Posted on December 16, 2008

Black Leaders See Senate Seat Being Hijacked

Laura Washington, Chicago Sun-Times, December 15, 2008

Bye bye, black Senate seat! The political blackbirds are singing a swan song for the hopes of keeping a U.S. Senate seat in African-American hands. The Rod Blagojevich implosion may have dealt that cause a fatal blow.

Last week’s stunning pay-to-play charges led to calls around the nation for a special election to choose President-elect Barack Obama’s successor.

That possibility has provoked outrage among black community leaders and politicians. Not so fast, they are saying.

Last month, the Concerned Clergy of Illinois demanded that the governor appoint a “qualified” African American “who can fill this vacancy and who has the capacity to be re-elected when [Obama’s] term ends in 2010.” The problem, as I wrote then, is that black leaders were at odds on who should get the nod.

After the Blago bomb hit, U.S. Rep. Bobby Rush of Chicago’s 1st Congressional District gave some big love to the beleaguered Senate wannabe, U.S. Rep. Jesse Jackson Jr. The minister’s group is solidly behind him.


In an interview on MSNBC, Rush added, “I think that we should have at least one African American in the United States Senate, and I think that African American should be Jesse Jackson Jr.”


Meanwhile, the concerned clergy, a cadre of several dozen prominent black ministers, are “appalled” by the fallout of the sensational federal investigation. They see it as a thinly veiled attempt by white pols to hijack the seat, says Stephanie Gadlin, the coalition’s spokeswoman.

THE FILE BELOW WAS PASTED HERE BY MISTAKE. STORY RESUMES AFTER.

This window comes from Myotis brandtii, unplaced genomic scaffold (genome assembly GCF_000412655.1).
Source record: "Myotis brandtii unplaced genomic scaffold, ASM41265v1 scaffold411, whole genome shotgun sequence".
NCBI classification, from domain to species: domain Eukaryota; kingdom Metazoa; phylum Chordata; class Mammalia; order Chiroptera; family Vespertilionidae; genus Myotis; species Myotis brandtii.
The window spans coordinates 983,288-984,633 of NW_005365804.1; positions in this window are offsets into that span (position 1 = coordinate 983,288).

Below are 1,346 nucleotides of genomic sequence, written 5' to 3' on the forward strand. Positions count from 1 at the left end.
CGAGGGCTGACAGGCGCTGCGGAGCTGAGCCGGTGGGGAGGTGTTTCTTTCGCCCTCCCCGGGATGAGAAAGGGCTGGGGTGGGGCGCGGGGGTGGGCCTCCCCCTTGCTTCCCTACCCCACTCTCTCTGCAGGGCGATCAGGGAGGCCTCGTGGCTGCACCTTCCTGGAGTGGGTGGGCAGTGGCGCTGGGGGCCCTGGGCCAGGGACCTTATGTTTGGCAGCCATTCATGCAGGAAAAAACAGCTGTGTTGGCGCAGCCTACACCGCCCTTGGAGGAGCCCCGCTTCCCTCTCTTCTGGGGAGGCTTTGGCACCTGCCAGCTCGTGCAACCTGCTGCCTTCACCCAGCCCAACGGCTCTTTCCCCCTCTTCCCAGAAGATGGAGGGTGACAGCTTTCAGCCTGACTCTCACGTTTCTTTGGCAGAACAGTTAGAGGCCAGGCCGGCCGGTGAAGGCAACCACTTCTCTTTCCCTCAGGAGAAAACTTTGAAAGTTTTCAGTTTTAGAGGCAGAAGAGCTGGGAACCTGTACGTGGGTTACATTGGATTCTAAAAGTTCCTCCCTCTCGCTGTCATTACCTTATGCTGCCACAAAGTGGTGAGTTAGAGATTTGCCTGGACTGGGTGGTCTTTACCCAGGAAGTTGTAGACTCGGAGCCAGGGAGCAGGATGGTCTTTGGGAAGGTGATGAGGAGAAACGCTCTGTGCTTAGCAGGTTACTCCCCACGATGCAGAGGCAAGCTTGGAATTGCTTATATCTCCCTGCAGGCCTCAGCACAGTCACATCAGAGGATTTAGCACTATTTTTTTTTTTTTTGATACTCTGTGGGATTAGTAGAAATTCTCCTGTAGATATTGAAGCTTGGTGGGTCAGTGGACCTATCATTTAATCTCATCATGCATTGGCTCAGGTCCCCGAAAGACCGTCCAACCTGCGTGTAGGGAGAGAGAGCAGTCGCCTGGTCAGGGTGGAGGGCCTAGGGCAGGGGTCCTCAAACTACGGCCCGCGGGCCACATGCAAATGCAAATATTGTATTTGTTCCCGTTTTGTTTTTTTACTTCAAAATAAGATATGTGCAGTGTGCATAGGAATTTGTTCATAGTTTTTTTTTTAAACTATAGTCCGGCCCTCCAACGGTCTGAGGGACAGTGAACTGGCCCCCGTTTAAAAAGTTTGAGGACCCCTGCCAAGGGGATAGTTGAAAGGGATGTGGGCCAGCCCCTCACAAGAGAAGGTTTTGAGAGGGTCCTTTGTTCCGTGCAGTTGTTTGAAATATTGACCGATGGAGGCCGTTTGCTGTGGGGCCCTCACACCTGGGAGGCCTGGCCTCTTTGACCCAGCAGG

While they aren’t ready to coalesce around Jackson, they are gearing up for a fight. There’s a massive conspiracy afoot, Gadlin says. “We see it for what it is. What we are really looking at is ‘The Luck of the Irish’—two Madigans, Fitzgerald, Durbin, Cullerton, Claypool, Daley, and all the rest. They’re making a power play to regain the control of the politics, money and jobs in this state.”

An invigorated push for Triple J may be a tad premature. Still, I am heartened that black leaders may finally be learning the lesson that politics is about addition, not subtraction. Until the Blagojevich debacle, they were flopping around divided and ineffectual, bickering and floating an avalanche of names: Davis, Burris, Jarrett, Jackson, Jones, Raoul, Turner, blah, blah, blah.


White voters don’t and won’t accept the idea that America and Illinois need—and deserve—a black senator. (When the Senate was all white, they never complained).